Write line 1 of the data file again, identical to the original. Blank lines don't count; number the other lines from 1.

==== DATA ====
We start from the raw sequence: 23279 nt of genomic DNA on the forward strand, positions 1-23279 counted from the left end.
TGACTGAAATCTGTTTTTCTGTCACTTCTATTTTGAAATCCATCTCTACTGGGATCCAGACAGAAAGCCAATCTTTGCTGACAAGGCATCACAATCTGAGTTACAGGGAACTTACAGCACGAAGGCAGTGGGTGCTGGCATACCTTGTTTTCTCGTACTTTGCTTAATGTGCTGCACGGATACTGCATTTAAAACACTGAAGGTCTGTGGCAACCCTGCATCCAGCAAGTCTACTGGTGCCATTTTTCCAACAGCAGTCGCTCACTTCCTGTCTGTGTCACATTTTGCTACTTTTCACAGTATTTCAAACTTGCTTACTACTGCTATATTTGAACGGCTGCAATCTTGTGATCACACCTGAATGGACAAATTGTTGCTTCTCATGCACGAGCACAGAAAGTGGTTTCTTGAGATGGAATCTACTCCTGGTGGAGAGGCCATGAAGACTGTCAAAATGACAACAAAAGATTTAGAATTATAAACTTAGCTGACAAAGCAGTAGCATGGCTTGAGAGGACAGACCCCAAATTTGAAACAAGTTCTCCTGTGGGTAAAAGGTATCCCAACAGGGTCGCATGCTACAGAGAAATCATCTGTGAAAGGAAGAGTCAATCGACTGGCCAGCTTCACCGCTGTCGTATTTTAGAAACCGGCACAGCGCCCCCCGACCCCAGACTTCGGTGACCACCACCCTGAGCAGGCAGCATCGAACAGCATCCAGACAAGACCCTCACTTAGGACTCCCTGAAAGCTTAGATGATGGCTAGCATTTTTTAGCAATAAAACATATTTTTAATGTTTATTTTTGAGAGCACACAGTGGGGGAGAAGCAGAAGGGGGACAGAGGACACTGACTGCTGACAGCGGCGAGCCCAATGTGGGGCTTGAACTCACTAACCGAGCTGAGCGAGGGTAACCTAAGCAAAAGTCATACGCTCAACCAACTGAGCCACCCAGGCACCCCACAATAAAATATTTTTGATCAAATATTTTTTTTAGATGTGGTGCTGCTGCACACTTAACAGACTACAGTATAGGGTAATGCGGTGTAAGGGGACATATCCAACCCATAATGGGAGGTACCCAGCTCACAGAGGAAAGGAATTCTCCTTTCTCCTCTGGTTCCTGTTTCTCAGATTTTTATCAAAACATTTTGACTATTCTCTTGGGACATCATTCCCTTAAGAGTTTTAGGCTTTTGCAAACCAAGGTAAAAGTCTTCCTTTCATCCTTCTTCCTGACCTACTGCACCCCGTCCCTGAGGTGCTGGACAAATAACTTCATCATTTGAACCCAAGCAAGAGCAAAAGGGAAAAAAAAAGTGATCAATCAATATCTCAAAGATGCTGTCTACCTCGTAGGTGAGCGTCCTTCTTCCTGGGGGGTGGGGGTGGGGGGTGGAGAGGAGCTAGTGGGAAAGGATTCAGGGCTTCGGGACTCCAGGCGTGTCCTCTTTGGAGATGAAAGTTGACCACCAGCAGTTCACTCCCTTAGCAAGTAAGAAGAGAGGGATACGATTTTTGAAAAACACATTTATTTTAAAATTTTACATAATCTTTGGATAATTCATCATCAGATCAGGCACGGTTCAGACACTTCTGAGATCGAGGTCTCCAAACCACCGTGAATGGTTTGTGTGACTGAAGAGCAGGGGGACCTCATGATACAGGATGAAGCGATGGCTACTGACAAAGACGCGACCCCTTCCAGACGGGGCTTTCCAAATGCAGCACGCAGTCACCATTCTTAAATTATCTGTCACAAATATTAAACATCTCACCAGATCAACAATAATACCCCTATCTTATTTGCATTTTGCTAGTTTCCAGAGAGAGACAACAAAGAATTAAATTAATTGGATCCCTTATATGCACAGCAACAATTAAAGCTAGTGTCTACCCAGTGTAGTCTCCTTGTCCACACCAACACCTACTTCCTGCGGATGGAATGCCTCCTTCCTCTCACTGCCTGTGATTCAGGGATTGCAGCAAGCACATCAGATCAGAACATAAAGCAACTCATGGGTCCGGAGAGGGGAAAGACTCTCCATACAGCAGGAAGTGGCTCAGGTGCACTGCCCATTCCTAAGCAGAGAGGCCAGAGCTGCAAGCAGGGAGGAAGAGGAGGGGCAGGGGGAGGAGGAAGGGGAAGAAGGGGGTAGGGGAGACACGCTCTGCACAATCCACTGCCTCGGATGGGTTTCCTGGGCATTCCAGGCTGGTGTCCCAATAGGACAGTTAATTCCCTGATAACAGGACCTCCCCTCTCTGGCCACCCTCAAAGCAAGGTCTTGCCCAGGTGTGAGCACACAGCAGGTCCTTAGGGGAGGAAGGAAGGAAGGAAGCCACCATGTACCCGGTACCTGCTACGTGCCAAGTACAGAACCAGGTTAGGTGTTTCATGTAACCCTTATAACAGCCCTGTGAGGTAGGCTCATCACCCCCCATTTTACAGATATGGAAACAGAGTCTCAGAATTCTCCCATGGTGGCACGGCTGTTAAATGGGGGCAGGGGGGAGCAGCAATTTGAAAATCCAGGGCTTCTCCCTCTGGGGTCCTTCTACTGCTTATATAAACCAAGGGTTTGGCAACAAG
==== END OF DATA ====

We start from the raw sequence: 23279 nt of genomic DNA on the forward strand, positions 1-23279 counted from the left end.